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But wait -- there's more!  Feeling ambitious?  Have reasonably good balance?  Then here's your opportunity for a bit of adventure.  Enter the Virginia Point Restoration Area directly north of the north end of Little Neck Parkway.  Look to your  right and you'll see a narrow opening adjacent to a residential hedge, beyond which is an open, grassy area.  Walk east a couple dozen yards across this grassy area -- the backyard fences of several houses will be on your right -- until you reach a rail fence constructed of old phone poles.  Turn left and walk about 20 yards until you reach the water.  Now turn right and continue along the shoreline another 10-15 yards until you come to a large iron pipe, about 30" in diameter.  This is the outfall pipe from the nearby Belgrave Sewage Treatment Plant (it serves parts of Great Neck and is an extremely well run facility ... you won't smell a thing).  You can walk on the top of the pipe for about a quarter mile.  The pipeline crosses the Udalls Cove marsh, traversing several streams and inlets along the way.  Provided you're wearing appropriate shoes (not street shoes!) you'll have no difficulty walking atop the pipe.  Starting in the spring, the area is filled with an abundance of wildlife, featuring egrets, herons, bitterns, kingfishers, ducks, geese, swans and myriad other birds.  Just east of the end of the pipeline, a few yards from the shore of the Cove, you'll see the 15-foot high osprey nesting platform that UCPC installed in 2004.  A pair of ospreys will typically be in residence from late March until late September, with chicks hatching in early June.


The Osprey Landing Trail has two entry points -- one is on the east side of Douglas Road at its intersection with Warwick Road; the other is on the south side of Douglas Manor's Memorial Field.  The trail has two loops.  At the northeast and southeast corners of the trail network are excellent viewing locations from which you can see Udalls Cove, the salt marsh, and the osprey nesting platform which gives this 2-acre section of the park its name.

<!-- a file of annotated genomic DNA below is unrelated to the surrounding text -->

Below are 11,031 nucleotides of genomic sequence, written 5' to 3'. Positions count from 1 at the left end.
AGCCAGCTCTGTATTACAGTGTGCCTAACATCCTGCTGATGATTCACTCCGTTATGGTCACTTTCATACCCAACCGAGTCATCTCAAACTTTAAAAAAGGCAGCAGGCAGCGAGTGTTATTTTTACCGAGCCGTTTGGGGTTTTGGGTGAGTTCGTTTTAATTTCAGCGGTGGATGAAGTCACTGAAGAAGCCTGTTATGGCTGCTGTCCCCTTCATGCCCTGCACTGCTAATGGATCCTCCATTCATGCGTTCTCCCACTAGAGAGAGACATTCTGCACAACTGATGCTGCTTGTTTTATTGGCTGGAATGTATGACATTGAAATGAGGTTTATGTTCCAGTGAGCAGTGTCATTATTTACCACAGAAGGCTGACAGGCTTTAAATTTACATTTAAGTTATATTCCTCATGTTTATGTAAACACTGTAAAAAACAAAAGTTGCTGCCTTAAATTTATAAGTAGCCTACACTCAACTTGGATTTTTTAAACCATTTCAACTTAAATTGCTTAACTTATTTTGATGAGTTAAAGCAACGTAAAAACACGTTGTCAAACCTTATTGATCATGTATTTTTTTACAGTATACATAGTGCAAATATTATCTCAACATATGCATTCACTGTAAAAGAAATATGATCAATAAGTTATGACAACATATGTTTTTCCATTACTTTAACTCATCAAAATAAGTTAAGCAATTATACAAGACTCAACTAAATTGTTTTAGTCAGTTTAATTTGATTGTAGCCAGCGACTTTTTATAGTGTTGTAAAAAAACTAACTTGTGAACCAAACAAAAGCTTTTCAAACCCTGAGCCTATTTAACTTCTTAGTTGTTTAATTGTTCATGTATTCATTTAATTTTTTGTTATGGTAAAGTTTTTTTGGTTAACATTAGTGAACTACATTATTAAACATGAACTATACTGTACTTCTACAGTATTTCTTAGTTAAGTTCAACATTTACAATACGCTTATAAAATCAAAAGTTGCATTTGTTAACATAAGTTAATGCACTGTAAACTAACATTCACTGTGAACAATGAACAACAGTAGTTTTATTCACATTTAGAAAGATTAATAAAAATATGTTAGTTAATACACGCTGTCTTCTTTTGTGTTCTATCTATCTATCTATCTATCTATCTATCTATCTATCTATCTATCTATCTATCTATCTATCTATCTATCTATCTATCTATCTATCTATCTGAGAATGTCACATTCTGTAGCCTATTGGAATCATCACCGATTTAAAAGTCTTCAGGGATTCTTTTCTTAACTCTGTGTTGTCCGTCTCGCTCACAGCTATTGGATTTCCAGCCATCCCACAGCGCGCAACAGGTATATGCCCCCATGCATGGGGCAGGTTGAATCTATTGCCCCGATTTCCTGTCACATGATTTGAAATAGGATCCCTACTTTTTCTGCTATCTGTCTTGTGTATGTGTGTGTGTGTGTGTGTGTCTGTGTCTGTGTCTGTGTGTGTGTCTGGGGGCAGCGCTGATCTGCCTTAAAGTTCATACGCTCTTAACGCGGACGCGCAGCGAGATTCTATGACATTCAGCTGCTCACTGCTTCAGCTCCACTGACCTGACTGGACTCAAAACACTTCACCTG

At the foot of Laurel Drive is the entrance to the Great Neck Estates trail, a lovely path that leads to the Udalls Cove shoreline.  From this trail you can get a much closer look at the osprey nesting platform.

UCPC has also built and maintains trails in the northeastern corner of Alley Pond Park, shown on the left side of the map above.  The short Doug-Bay trail on the west side of the Douglaston peninsula  provides fine viewing of the Alley Creek salt marsh and Little Neck Bay.  UCPC's first osprey nesting platform, installed in 1997, can be viewed here.  The trail starts on the west side of the intersection of 233rd St. and 39th Ave. 

The Old Oak Pond trail has two entrances.  One is on the west side of Douglaston Parkway, between Pine and Church Streets, at the Joe Hellmann Overlook.  The Overlook is named for a longtime Douglaston resident who led the campaign to save this area from development.  The trail winds down a steep slope, and then snakes around the south and west sides of the pond  A spur trail leads west to the other entrance, which is accessible from the east end of the parking lot of the Douglaston Golf Driving Range.